NVIDIA GeForce 7800 GTX 512MB: Upping The Ante

Article Index

Doom 3 v1.3

Performance Comparisons with Doom 3
Details: http://www.doom3.com/

Doom 3
id Software's games have long been pushing the limits of 3D graphics. Quake, Quake 2, and Quake 3 were all instrumental in the success of 3D accelerators on the PC. Now, many years later, with virtually every new desktop computer shipping with some sort of 3D accelerator, id is at it again with the visually stunning Doom 3. Like most of id's previous titles, Doom 3 is an OpenGL game that uses extremely high-detailed textures and a ton of dynamic lighting and shadows. We ran this batch of Doom 3 single player benchmarks using a custom demo with the game set to its "High-Quality" mode, at resolutions of 1,280 x 1,024 and 1,600 x 1,200 without anti-aliasing enabled and then again with 4X AA and 8X aniso enabled simultaneously.

 

As many of you probably know, the Catalyst v5.10a and new v5.11 drivers we used here have significantly boosted the performance of the Radeon X1800 XT in OpenGL based games. The performance increases are so significant, that the Radeon X1800 XT was actually able to surpass a 256MB GeForce 7800 GTX at 1280x1024 when anti-aliasing and anisotropic filtering were enabled. And at 1600x1200, the Radeon hung right alongside the 256MB GeForce 7800 GTX. The new 512MB GeForce 7800 GTX, however, smacks ATI's current flagship card back down a rung on the 3D performance ladder. The 512MB GeForce 7800 GTX actually outpaced the X1800 XT by about 50 FPS at default test settings, at both resolutions. And with anti-aliasing and anisotropic filtering enabled, the new 512MB GeForce 7800 GTX is between 21 - 25 FPS faster than the Radeon X1800 XT depending on resolution. Throw a second 512MB GeForce 7800 GTX into the mix and enable SLI, and NVIDIA's latest flagship gaming platform is again untouchable. Even a pair of 256MB GeForce 7800 GTX cards gets smoked by up to 30+ frames per second.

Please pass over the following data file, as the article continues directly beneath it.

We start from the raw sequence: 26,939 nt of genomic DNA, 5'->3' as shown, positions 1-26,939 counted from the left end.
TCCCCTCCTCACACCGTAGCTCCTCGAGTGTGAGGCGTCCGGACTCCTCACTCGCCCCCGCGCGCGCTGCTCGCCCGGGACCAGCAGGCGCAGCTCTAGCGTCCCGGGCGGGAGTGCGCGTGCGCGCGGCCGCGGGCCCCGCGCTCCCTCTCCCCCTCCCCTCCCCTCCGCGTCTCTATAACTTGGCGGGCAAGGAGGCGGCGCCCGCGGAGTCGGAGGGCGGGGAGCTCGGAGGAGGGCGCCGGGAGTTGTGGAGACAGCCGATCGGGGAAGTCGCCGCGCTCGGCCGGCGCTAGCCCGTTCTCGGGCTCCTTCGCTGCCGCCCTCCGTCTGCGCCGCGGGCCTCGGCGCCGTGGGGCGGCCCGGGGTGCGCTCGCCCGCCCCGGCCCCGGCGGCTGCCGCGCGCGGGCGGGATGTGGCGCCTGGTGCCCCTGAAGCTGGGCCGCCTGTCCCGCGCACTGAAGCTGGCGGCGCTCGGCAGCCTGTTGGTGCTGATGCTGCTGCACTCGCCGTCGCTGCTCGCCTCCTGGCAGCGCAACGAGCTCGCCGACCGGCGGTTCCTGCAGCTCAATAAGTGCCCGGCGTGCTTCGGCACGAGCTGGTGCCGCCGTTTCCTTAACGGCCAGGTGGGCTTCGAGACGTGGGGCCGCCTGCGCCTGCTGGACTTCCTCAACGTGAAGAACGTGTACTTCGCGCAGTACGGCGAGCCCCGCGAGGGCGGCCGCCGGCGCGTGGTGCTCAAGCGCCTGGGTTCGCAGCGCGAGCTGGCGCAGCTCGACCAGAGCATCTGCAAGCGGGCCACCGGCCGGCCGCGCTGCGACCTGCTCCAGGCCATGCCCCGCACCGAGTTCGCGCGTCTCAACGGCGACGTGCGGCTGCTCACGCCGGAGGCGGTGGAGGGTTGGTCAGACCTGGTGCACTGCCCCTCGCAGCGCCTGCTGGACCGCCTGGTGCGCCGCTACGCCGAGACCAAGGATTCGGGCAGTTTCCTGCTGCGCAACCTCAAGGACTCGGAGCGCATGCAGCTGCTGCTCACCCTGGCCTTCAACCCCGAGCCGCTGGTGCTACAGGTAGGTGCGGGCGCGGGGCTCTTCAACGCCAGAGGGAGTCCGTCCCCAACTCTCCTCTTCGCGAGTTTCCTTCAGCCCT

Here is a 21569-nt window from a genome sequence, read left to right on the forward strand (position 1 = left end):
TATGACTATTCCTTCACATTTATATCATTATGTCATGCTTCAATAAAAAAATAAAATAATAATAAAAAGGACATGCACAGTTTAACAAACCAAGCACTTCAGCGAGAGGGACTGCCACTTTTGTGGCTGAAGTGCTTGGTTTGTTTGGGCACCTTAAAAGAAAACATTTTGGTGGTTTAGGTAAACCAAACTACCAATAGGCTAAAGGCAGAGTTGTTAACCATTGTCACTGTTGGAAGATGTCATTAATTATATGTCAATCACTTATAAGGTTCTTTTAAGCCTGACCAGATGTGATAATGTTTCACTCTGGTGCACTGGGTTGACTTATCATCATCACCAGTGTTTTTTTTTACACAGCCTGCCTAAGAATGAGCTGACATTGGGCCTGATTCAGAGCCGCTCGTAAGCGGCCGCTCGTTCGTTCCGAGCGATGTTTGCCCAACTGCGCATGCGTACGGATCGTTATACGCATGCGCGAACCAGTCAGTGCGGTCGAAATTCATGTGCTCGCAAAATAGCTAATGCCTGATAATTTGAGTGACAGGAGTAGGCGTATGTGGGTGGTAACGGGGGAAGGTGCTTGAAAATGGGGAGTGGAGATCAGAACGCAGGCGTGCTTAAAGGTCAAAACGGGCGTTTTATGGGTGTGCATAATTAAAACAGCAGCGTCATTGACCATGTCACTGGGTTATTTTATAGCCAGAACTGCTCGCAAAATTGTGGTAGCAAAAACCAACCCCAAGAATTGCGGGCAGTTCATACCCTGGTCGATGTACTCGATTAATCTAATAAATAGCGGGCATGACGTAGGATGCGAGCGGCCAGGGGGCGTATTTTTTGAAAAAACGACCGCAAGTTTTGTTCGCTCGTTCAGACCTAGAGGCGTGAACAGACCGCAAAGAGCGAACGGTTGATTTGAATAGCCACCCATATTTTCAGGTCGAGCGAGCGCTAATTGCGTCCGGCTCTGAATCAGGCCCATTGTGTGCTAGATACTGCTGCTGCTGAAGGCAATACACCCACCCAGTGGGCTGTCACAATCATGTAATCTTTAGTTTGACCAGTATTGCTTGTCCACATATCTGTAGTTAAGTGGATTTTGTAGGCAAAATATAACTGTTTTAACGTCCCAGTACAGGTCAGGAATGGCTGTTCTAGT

Tags:  Nvidia, GeForce, GTX, ping, force, GT, Pi, 7800, 780, id, PIN

Related content

Comments

Show comments blog comments powered by Disqus